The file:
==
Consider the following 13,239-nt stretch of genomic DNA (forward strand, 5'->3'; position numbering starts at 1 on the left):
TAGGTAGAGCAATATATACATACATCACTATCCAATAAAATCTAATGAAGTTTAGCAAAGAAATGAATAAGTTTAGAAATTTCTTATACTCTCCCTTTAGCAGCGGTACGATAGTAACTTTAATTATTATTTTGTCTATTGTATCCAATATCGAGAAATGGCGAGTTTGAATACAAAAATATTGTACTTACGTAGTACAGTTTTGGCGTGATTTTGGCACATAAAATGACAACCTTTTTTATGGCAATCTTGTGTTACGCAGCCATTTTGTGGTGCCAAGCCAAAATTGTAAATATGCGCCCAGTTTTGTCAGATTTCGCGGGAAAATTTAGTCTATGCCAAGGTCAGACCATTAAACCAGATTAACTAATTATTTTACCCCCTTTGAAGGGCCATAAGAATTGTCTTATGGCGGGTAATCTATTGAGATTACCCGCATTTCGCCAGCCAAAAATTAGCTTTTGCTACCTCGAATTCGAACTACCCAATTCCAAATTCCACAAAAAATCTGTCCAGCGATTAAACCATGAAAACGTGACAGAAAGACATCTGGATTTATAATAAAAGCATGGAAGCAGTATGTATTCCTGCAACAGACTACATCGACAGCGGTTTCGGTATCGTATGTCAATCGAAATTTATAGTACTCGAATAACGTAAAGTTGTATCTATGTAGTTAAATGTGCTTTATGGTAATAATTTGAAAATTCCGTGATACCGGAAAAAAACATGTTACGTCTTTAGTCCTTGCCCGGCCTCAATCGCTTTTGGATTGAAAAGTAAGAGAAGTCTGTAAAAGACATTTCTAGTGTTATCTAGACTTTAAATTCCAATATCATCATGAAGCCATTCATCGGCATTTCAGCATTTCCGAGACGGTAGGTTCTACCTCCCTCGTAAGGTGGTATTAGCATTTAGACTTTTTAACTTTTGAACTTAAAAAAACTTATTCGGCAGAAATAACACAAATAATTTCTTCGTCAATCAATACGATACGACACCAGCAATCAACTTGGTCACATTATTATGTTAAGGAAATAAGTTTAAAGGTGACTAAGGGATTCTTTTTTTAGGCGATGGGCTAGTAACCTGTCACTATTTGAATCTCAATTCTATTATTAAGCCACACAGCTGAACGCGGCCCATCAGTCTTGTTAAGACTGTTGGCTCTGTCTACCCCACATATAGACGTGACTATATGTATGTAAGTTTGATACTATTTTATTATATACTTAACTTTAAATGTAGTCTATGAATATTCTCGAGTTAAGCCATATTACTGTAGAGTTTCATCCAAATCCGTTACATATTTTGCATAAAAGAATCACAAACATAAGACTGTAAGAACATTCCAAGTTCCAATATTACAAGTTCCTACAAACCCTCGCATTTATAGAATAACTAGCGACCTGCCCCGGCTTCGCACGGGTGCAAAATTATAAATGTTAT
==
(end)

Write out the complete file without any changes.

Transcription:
Consider the following 13,239-nt stretch of genomic DNA (forward strand, 5'->3'; position numbering starts at 1 on the left):
TAGGTAGAGCAATATATACATACATCACTATCCAATAAAATCTAATGAAGTTTAGCAAAGAAATGAATAAGTTTAGAAATTTCTTATACTCTCCCTTTAGCAGCGGTACGATAGTAACTTTAATTATTATTTTGTCTATTGTATCCAATATCGAGAAATGGCGAGTTTGAATACAAAAATATTGTACTTACGTAGTACAGTTTTGGCGTGATTTTGGCACATAAAATGACAACCTTTTTTATGGCAATCTTGTGTTACGCAGCCATTTTGTGGTGCCAAGCCAAAATTGTAAATATGCGCCCAGTTTTGTCAGATTTCGCGGGAAAATTTAGTCTATGCCAAGGTCAGACCATTAAACCAGATTAACTAATTATTTTACCCCCTTTGAAGGGCCATAAGAATTGTCTTATGGCGGGTAATCTATTGAGATTACCCGCATTTCGCCAGCCAAAAATTAGCTTTTGCTACCTCGAATTCGAACTACCCAATTCCAAATTCCACAAAAAATCTGTCCAGCGATTAAACCATGAAAACGTGACAGAAAGACATCTGGATTTATAATAAAAGCATGGAAGCAGTATGTATTCCTGCAACAGACTACATCGACAGCGGTTTCGGTATCGTATGTCAATCGAAATTTATAGTACTCGAATAACGTAAAGTTGTATCTATGTAGTTAAATGTGCTTTATGGTAATAATTTGAAAATTCCGTGATACCGGAAAAAAACATGTTACGTCTTTAGTCCTTGCCCGGCCTCAATCGCTTTTGGATTGAAAAGTAAGAGAAGTCTGTAAAAGACATTTCTAGTGTTATCTAGACTTTAAATTCCAATATCATCATGAAGCCATTCATCGGCATTTCAGCATTTCCGAGACGGTAGGTTCTACCTCCCTCGTAAGGTGGTATTAGCATTTAGACTTTTTAACTTTTGAACTTAAAAAAACTTATTCGGCAGAAATAACACAAATAATTTCTTCGTCAATCAATACGATACGACACCAGCAATCAACTTGGTCACATTATTATGTTAAGGAAATAAGTTTAAAGGTGACTAAGGGATTCTTTTTTTAGGCGATGGGCTAGTAACCTGTCACTATTTGAATCTCAATTCTATTATTAAGCCACACAGCTGAACGCGGCCCATCAGTCTTGTTAAGACTGTTGGCTCTGTCTACCCCACATATAGACGTGACTATATGTATGTAAGTTTGATACTATTTTATTATATACTTAACTTTAAATGTAGTCTATGAATATTCTCGAGTTAAGCCATATTACTGTAGAGTTTCATCCAAATCCGTTACATATTTTGCATAAAAGAATCACAAACATAAGACTGTAAGAACATTCCAAGTTCCAATATTACAAGTTCCTACAAACCCTCGCATTTATAGAATAACTAGCGACCTGCCCCGGCTTCGCACGGGTGCAAAATTATAAATGTTAT